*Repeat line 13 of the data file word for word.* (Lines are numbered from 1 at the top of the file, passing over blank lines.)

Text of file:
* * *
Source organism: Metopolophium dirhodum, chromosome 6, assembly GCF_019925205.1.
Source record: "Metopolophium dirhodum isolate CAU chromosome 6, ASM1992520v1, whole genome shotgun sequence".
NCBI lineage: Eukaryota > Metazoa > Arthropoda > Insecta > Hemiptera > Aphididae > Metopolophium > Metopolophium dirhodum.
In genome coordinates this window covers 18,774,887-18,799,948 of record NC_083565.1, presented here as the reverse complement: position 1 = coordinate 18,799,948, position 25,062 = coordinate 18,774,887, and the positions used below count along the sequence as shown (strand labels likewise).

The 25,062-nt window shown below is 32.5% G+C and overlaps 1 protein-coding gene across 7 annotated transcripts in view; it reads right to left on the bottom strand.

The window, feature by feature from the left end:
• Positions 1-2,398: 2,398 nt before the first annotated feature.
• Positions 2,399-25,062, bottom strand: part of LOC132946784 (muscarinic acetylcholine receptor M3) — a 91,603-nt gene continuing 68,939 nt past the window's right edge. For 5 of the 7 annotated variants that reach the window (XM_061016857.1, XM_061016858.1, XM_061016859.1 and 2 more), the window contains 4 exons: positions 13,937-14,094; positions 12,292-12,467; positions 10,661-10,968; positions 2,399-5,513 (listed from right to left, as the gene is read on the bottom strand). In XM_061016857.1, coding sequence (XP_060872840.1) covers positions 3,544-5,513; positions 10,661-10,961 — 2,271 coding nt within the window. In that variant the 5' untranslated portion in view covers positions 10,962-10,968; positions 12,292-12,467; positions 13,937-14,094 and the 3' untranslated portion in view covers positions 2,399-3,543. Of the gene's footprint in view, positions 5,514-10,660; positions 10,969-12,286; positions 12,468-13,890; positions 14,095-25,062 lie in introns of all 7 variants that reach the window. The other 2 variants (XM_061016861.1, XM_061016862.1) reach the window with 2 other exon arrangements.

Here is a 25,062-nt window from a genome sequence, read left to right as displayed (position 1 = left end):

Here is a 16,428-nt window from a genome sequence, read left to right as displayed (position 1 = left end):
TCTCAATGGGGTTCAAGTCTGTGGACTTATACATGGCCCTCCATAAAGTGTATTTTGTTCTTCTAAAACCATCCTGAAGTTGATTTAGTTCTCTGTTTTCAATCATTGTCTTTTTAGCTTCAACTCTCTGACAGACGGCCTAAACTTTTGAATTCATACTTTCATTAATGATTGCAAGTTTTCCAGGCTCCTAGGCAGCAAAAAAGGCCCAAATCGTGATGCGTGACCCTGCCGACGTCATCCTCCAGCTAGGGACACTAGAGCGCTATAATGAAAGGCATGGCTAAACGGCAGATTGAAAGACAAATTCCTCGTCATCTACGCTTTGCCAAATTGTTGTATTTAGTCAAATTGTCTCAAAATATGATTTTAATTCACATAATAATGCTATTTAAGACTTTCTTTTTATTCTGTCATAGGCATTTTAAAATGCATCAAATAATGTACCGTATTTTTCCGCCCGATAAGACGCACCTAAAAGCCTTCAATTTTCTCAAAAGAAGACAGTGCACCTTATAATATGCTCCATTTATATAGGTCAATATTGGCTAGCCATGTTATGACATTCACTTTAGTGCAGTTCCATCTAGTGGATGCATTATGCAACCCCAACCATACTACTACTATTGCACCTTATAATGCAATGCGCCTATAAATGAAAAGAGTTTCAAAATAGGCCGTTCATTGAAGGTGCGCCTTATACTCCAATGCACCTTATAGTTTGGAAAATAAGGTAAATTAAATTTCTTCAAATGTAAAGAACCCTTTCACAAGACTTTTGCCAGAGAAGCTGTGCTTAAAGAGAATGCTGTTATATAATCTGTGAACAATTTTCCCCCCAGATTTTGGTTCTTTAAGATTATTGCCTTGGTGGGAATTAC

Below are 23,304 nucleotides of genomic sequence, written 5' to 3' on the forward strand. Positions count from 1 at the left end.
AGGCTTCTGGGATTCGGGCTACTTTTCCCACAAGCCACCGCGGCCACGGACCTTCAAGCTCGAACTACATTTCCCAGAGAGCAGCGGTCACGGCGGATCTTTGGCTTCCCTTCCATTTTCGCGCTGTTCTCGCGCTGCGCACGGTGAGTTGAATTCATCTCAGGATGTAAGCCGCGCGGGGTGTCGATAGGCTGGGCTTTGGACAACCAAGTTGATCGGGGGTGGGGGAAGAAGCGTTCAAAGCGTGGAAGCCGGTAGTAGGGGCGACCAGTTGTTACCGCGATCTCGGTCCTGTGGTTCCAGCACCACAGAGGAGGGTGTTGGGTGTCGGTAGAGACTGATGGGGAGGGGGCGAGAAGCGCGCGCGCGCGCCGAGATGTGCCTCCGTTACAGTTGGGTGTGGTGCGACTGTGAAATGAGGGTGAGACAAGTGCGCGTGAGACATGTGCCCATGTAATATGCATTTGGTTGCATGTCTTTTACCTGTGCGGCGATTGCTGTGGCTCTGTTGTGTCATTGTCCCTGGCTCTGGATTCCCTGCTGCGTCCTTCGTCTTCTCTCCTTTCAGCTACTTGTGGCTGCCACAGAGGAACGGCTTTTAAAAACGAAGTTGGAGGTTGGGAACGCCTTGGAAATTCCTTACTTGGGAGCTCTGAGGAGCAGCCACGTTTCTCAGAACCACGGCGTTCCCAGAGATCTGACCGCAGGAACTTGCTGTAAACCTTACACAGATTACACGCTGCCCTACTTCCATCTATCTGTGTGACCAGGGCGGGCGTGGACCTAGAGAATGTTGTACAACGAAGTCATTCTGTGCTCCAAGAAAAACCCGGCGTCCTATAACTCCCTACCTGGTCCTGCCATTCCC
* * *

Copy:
AGGCTTCTGGGATTCGGGCTACTTTTCCCACAAGCCACCGCGGCCACGGACCTTCAAGCTCGAACTACATTTCCCAGAGAGCAGCGGTCACGGCGGATCTTTGGCTTCCCTTCCATTTTCGCGCTGTTCTCGCGCTGCGCACGGTGAGTTGAATTCATCTCAGGATGTAAGCCGCGCGGGGTGTCGATAGGCTGGGCTTTGGACAACCAAGTTGATCGGGGGTGGGGGAAGAAGCGTTCAAAGCGTGGAAGCCGGTAGTAGGGGCGACCAGTTGTTACCGCGATCTCGGTCCTGTGGTTCCAGCACCACAGAGGAGGGTGTTGGGTGTCGGTAGAGACTGATGGGGAGGGGGCGAGAAGCGCGCGCGCGCGCCGAGATGTGCCTCCGTTACAGTTGGGTGTGGTGCGACTGTGAAATGAGGGTGAGACAAGTGCGCGTGAGACATGTGCCCATGTAATATGCATTTGGTTGCATGTCTTTTACCTGTGCGGCGATTGCTGTGGCTCTGTTGTGTCATTGTCCCTGGCTCTGGATTCCCTGCTGCGTCCTTCGTCTTCTCTCCTTTCAGCTACTTGTGGCTGCCACAGAGGAACGGCTTTTAAAAACGAAGTTGGAGGTTGGGAACGCCTTGGAAATTCCTTACTTGGGAGCTCTGAGGAGCAGCCACGTTTCTCAGAACCACGGCGTTCCCAGAGATCTGACCGCAGGAACTTGCTGTAAACCTTACACAGATTACACGCTGCCCTACTTCCATCTATCTGTGTGACCAGGGCGGGCGTGGACCTAGAGAATGTTGTACAACGAAGTCATTCTGTGCTCCAAGAAAAACCCGGCGTCCTATAACTCCCTACCTGGTCCTGCCATTCCC